There’s a growing awareness in the U.S. Defense Department that wars can be won or lost online – and we don’t mean wars of the role-playing kind. Currently, only 80 students are graduated annually from the Pentagon’s "cyberwar" schools, a number Defense Secretary Robert Gates wants to quadruple in two years. Already, the service academies – like the Army’s West Point and the Navy’s Annapolis – stage exercises where computer science and information technology majors must fend off harrowing attacks from the National Security Agency. These aren’t just academic exercises, say Corey Kilgannon and Noam Cohen in the New York Times:
When the military deploys in a combat zone or during a domestic emergency, establishing a secure Internet connection is an early priority. To keep things humming, the military’s experts must fend off the ordinary chaos of the Internet as well as attacks devised to disable the communications system, like flooding e-mail servers with so many junk messages that they collapse.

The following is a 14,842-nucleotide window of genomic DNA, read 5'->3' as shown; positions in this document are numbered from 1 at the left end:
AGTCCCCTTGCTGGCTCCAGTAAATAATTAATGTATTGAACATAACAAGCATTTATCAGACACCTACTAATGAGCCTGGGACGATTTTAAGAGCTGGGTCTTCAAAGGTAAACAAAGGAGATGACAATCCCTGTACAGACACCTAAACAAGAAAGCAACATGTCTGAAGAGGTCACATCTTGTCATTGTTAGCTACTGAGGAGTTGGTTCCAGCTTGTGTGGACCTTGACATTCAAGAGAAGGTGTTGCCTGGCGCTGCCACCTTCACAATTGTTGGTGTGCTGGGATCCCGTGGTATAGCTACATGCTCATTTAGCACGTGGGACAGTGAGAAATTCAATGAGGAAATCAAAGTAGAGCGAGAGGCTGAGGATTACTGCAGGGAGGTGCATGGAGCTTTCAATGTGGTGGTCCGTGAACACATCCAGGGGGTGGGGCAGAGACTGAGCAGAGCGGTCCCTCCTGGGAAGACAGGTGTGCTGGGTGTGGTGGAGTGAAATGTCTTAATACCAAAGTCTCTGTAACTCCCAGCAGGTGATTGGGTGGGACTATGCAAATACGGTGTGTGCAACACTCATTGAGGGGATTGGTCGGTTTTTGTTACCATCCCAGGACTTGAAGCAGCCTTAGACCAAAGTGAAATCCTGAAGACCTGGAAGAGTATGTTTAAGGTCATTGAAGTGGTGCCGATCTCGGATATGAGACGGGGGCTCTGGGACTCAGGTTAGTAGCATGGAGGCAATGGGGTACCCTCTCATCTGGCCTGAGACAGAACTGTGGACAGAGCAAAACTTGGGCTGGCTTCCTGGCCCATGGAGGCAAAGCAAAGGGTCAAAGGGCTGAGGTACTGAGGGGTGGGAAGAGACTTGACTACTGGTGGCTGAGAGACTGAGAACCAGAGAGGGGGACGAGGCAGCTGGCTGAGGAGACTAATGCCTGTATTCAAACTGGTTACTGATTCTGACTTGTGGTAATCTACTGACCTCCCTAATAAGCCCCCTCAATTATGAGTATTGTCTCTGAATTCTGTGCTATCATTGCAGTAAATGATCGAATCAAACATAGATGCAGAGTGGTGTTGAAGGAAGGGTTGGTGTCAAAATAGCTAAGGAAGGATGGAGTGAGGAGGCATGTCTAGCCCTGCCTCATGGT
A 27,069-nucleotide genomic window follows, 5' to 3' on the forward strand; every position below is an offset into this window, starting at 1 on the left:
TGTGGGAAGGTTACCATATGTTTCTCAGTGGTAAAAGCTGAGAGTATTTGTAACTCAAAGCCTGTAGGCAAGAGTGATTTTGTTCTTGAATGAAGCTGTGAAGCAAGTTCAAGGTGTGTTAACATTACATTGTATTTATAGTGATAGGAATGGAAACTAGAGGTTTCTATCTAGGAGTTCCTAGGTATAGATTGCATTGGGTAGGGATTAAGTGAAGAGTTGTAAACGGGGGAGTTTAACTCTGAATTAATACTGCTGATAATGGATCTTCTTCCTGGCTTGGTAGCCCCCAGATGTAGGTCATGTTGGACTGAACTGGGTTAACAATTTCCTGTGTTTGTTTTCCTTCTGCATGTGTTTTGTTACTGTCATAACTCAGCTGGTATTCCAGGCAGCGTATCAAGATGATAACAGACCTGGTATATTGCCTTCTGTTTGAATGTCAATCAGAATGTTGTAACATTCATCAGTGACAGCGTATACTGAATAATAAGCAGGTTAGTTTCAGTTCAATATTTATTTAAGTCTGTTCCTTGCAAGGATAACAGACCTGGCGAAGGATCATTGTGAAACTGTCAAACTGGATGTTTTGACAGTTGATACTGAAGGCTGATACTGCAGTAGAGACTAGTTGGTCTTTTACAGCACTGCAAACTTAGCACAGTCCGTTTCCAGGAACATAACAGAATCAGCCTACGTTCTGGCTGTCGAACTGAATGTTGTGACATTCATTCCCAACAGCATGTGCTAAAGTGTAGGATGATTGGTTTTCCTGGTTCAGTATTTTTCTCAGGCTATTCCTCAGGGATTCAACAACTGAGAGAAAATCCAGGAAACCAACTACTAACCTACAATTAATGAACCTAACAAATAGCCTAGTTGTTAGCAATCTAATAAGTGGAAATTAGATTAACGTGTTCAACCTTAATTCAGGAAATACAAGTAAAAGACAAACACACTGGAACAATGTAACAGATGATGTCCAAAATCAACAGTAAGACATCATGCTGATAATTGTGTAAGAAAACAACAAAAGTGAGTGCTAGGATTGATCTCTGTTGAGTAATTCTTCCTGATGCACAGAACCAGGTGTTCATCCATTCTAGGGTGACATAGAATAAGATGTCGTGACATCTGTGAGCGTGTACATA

One tool of choice: Linux. West Point’s team likes it because:
"…it’s very cheap and very customizable," Cadet (Brian) McCord said. It is also much easier to secure because "you can tweak it for everything you need" and there are not as many known ways to attack it, he said.
— Mark Feffer